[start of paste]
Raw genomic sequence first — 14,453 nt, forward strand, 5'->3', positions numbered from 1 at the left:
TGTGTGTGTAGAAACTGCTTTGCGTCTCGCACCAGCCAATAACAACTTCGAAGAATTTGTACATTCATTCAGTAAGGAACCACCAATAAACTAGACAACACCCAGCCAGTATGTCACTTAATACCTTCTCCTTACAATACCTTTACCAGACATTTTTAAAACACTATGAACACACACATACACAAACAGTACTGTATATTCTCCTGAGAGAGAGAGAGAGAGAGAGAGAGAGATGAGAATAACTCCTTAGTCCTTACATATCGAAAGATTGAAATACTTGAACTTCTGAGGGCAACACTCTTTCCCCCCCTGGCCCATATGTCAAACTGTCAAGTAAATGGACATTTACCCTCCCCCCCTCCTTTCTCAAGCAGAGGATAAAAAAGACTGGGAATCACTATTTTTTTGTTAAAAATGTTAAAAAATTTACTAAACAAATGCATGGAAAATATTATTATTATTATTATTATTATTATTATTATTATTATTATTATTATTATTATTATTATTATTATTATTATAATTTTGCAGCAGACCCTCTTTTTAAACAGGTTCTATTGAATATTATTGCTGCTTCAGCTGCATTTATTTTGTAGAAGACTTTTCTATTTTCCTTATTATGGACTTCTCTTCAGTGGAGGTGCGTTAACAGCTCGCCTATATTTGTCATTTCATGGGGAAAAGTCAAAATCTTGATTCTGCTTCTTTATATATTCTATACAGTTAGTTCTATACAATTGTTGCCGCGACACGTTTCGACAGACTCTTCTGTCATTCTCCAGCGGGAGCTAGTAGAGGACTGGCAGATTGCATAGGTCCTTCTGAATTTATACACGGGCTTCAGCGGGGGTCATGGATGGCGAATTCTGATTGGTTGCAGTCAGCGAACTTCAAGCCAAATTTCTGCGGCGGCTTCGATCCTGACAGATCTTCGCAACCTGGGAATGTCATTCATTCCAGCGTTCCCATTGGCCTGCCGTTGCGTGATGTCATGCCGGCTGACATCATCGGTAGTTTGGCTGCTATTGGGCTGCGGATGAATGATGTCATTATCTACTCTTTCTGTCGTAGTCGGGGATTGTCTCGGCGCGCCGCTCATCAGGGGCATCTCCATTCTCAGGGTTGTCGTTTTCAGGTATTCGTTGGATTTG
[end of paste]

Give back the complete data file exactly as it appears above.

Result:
Raw genomic sequence first — 14,453 nt, forward strand, 5'->3', positions numbered from 1 at the left:
TGTGTGTGTAGAAACTGCTTTGCGTCTCGCACCAGCCAATAACAACTTCGAAGAATTTGTACATTCATTCAGTAAGGAACCACCAATAAACTAGACAACACCCAGCCAGTATGTCACTTAATACCTTCTCCTTACAATACCTTTACCAGACATTTTTAAAACACTATGAACACACACATACACAAACAGTACTGTATATTCTCCTGAGAGAGAGAGAGAGAGAGAGAGAGAGATGAGAATAACTCCTTAGTCCTTACATATCGAAAGATTGAAATACTTGAACTTCTGAGGGCAACACTCTTTCCCCCCCTGGCCCATATGTCAAACTGTCAAGTAAATGGACATTTACCCTCCCCCCCTCCTTTCTCAAGCAGAGGATAAAAAAGACTGGGAATCACTATTTTTTTGTTAAAAATGTTAAAAAATTTACTAAACAAATGCATGGAAAATATTATTATTATTATTATTATTATTATTATTATTATTATTATTATTATTATTATTATTATTATTATTATTATAATTTTGCAGCAGACCCTCTTTTTAAACAGGTTCTATTGAATATTATTGCTGCTTCAGCTGCATTTATTTTGTAGAAGACTTTTCTATTTTCCTTATTATGGACTTCTCTTCAGTGGAGGTGCGTTAACAGCTCGCCTATATTTGTCATTTCATGGGGAAAAGTCAAAATCTTGATTCTGCTTCTTTATATATTCTATACAGTTAGTTCTATACAATTGTTGCCGCGACACGTTTCGACAGACTCTTCTGTCATTCTCCAGCGGGAGCTAGTAGAGGACTGGCAGATTGCATAGGTCCTTCTGAATTTATACACGGGCTTCAGCGGGGGTCATGGATGGCGAATTCTGATTGGTTGCAGTCAGCGAACTTCAAGCCAAATTTCTGCGGCGGCTTCGATCCTGACAGATCTTCGCAACCTGGGAATGTCATTCATTCCAGCGTTCCCATTGGCCTGCCGTTGCGTGATGTCATGCCGGCTGACATCATCGGTAGTTTGGCTGCTATTGGGCTGCGGATGAATGATGTCATTATCTACTCTTTCTGTCGTAGTCGGGGATTGTCTCGGCGCGCCGCTCATCAGGGGCATCTCCATTCTCAGGGTTGTCGTTTTCAGGTATTCGTTGGATTTG